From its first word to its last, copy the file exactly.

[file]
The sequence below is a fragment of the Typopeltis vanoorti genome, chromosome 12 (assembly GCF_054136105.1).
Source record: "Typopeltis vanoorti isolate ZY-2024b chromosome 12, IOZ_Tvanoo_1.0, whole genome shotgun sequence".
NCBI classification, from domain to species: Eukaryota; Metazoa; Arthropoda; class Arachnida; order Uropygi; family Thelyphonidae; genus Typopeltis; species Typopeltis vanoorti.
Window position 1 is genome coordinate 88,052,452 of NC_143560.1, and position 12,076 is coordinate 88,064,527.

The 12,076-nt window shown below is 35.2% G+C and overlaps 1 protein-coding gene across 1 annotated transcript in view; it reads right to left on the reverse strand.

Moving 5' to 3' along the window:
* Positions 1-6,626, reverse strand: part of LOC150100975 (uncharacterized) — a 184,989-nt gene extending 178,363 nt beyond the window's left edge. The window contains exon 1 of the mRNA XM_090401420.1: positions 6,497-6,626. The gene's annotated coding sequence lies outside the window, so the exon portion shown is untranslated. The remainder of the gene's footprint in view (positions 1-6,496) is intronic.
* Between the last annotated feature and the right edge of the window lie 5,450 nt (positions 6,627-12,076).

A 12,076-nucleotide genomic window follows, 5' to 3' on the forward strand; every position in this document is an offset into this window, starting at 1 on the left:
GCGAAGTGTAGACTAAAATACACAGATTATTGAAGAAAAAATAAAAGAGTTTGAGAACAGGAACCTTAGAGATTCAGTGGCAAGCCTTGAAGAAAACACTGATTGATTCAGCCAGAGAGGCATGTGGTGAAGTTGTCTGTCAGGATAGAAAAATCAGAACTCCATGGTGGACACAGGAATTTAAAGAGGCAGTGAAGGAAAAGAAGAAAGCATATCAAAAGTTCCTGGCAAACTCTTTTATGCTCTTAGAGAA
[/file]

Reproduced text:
The sequence below is a fragment of the Typopeltis vanoorti genome, chromosome 12 (assembly GCF_054136105.1).
Source record: "Typopeltis vanoorti isolate ZY-2024b chromosome 12, IOZ_Tvanoo_1.0, whole genome shotgun sequence".
NCBI classification, from domain to species: Eukaryota; Metazoa; Arthropoda; class Arachnida; order Uropygi; family Thelyphonidae; genus Typopeltis; species Typopeltis vanoorti.
Window position 1 is genome coordinate 88,052,452 of NC_143560.1, and position 12,076 is coordinate 88,064,527.

The 12,076-nt window shown below is 35.2% G+C and overlaps 1 protein-coding gene across 1 annotated transcript in view; it reads right to left on the reverse strand.

Moving 5' to 3' along the window:
* Positions 1-6,626, reverse strand: part of LOC150100975 (uncharacterized) — a 184,989-nt gene extending 178,363 nt beyond the window's left edge. The window contains exon 1 of the mRNA XM_090401420.1: positions 6,497-6,626. The gene's annotated coding sequence lies outside the window, so the exon portion shown is untranslated. The remainder of the gene's footprint in view (positions 1-6,496) is intronic.
* Between the last annotated feature and the right edge of the window lie 5,450 nt (positions 6,627-12,076).

A 12,076-nucleotide genomic window follows, 5' to 3' on the forward strand; every position in this document is an offset into this window, starting at 1 on the left:
GCGAAGTGTAGACTAAAATACACAGATTATTGAAGAAAAAATAAAAGAGTTTGAGAACAGGAACCTTAGAGATTCAGTGGCAAGCCTTGAAGAAAACACTGATTGATTCAGCCAGAGAGGCATGTGGTGAAGTTGTCTGTCAGGATAGAAAAATCAGAACTCCATGGTGGACACAGGAATTTAAAGAGGCAGTGAAGGAAAAGAAGAAAGCATATCAAAAGTTCCTGGCAAACTCTTTTATGCTCTTAGAGAA